The birth anniversary of Guru Nanak Dev – the first or the founder guru of the Sikhs, is celebrated with great fervour on the full moon day of Kartika. Guru Parab, also known as Jyototsava is one of the most sacred festivals of the Sikhs.
Guru Granth Sahib, the Holy Scripture, is continuously read and recited in the Gurudwaras (‘Akhand path’) all over the country, lamps are lighted, processions are taken out, free langars (meals) are arranged and prasad (holy food) is distributed. Pandals are set up in various places and ‘prasad’ is distributed. Guru Purab celebrations at the Golden Temple in Amritsar, Punjab is impressive.
Also known as ‘ Guru Nanak Jayanti ‘, it is the birth anniversary of Guru Nanak who founded the Sikh faith. For two days and nights preceding the festival, the ‘Granth Sahib’ (Holy Book) is read and on the day of the festival, taken out in a grand procession. Guru Nanak Dev, the founder of the Sikh faith, was born in the month of Kartik (October / November) and his birthday is known as Guru Nanak Jayanti. He was born in 1469 A.D. at Tolevandi some 30 miles from Lahore. The anniversaries of Sikh Guru’s are known as Gurpurabs and are celebrated with devotion and dedication.
He stressed, “Do not ask someone’s caste; those whose devotion is accepted by God are good people. God appreciates those who have conquered the ‘I’ and ‘greed’. Nanak washes the feet of those who concentrate their minds on God, the source of truth”.
The akhand path or the continuous reading of Granth Saheb, the sacred book of the Sikhs, begins three days before Guru Nanak Jayanti. The sacred scripture is read non-stop from beginning to end. The Akhand Path culminates on the day of the Guru Purab and the holy book is then taken out in a procession. It is beautifully decorated with flowers and carried on a float. Children participate in the procession and march to the tune of local band playing religious hymns. Five armed guards who are called the panj pyare lead the procession. At the head of the procession is the Nishan Saheb or the Sikh flag.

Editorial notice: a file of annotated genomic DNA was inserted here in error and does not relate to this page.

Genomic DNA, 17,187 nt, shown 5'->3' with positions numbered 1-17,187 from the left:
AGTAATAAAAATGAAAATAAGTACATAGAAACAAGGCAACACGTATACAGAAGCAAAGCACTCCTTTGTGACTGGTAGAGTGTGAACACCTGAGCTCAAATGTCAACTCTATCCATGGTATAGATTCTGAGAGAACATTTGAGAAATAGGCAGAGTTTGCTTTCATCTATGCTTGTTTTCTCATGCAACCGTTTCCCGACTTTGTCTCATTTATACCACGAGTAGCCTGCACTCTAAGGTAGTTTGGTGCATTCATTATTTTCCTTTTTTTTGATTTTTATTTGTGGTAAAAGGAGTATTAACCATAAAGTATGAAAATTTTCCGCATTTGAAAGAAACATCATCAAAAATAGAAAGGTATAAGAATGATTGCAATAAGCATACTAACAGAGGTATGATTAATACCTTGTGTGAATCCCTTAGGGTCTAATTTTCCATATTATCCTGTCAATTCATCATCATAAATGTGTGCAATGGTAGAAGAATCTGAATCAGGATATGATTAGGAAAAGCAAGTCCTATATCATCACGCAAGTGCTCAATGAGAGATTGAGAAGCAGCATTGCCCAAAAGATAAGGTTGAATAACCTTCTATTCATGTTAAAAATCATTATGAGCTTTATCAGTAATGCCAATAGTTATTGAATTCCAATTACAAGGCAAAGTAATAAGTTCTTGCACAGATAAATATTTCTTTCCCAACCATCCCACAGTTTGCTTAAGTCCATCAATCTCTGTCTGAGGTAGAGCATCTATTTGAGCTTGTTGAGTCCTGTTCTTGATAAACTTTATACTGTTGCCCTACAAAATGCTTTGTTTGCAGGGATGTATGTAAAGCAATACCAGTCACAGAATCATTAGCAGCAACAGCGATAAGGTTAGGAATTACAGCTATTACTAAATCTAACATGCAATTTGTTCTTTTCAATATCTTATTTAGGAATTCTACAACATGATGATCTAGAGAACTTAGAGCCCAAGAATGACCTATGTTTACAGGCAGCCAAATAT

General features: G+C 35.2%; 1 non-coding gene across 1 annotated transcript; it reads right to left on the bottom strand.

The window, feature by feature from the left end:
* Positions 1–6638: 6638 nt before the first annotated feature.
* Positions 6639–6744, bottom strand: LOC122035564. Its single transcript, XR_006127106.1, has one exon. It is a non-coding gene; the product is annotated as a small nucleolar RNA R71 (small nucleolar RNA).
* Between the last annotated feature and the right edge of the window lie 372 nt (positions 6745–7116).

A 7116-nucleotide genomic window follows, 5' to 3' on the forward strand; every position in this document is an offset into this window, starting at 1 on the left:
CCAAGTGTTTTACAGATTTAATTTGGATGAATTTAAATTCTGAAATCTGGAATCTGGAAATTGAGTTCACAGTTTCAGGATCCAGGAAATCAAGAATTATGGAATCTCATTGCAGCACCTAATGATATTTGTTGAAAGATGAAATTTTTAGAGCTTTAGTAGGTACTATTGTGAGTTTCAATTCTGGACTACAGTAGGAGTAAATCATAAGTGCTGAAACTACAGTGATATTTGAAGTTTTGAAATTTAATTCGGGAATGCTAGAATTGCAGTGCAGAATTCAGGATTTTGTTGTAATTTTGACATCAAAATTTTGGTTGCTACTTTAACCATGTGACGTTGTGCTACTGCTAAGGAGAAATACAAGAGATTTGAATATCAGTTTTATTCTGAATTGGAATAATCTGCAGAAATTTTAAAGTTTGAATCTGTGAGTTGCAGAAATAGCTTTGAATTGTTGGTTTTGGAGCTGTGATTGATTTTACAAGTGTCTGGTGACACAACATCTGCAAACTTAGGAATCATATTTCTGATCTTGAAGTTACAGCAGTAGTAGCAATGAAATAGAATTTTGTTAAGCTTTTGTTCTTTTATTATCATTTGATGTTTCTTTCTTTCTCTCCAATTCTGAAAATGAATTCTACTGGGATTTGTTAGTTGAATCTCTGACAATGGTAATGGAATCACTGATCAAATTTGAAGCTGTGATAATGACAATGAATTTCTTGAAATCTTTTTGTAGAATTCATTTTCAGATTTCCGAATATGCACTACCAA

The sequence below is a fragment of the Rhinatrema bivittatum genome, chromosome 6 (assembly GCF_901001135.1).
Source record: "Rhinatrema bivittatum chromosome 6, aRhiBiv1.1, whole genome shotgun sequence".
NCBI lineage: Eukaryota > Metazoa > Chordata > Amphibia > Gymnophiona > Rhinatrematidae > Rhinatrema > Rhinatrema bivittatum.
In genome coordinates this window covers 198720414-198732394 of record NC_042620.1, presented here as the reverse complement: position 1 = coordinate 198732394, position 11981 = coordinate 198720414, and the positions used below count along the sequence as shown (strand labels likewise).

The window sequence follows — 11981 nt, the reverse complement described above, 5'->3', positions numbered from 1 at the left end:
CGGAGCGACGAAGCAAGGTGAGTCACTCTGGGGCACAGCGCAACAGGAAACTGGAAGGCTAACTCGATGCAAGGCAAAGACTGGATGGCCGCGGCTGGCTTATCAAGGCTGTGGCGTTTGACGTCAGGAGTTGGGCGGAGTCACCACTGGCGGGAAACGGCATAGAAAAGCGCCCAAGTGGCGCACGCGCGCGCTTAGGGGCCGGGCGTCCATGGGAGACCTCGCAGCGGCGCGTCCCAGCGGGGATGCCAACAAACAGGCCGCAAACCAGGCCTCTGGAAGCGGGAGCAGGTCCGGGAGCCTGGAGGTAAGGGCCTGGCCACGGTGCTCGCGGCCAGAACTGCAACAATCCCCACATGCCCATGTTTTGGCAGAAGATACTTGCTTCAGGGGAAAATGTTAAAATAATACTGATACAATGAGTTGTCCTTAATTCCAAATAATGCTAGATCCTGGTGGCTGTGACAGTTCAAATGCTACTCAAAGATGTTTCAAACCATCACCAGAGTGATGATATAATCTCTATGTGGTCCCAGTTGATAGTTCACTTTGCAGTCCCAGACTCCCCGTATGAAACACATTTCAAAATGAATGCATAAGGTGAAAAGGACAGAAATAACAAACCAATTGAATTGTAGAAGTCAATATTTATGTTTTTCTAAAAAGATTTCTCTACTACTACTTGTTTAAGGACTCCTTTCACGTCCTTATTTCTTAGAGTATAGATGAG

A few days before Guru Purab, people take out Prabhat Pheris or the early morning processions from the Gurdwaras. They go around their locality singing shabd or the religious hymns.
Later in the day, special kirtans are arranged in the Gurdwaras. The devotees attend langar or the common meals where everyone eats the same food irrespective of caste, class, or creed. Devotees offer their services for cooking food, cleaning the Gurdwara or carrying out other chores. This is called the Kar Seva.
In the evening, the Gurdwaras are illuminated and people visit them in large numbers. People also illuminate their homes with candles and earthen lamps.
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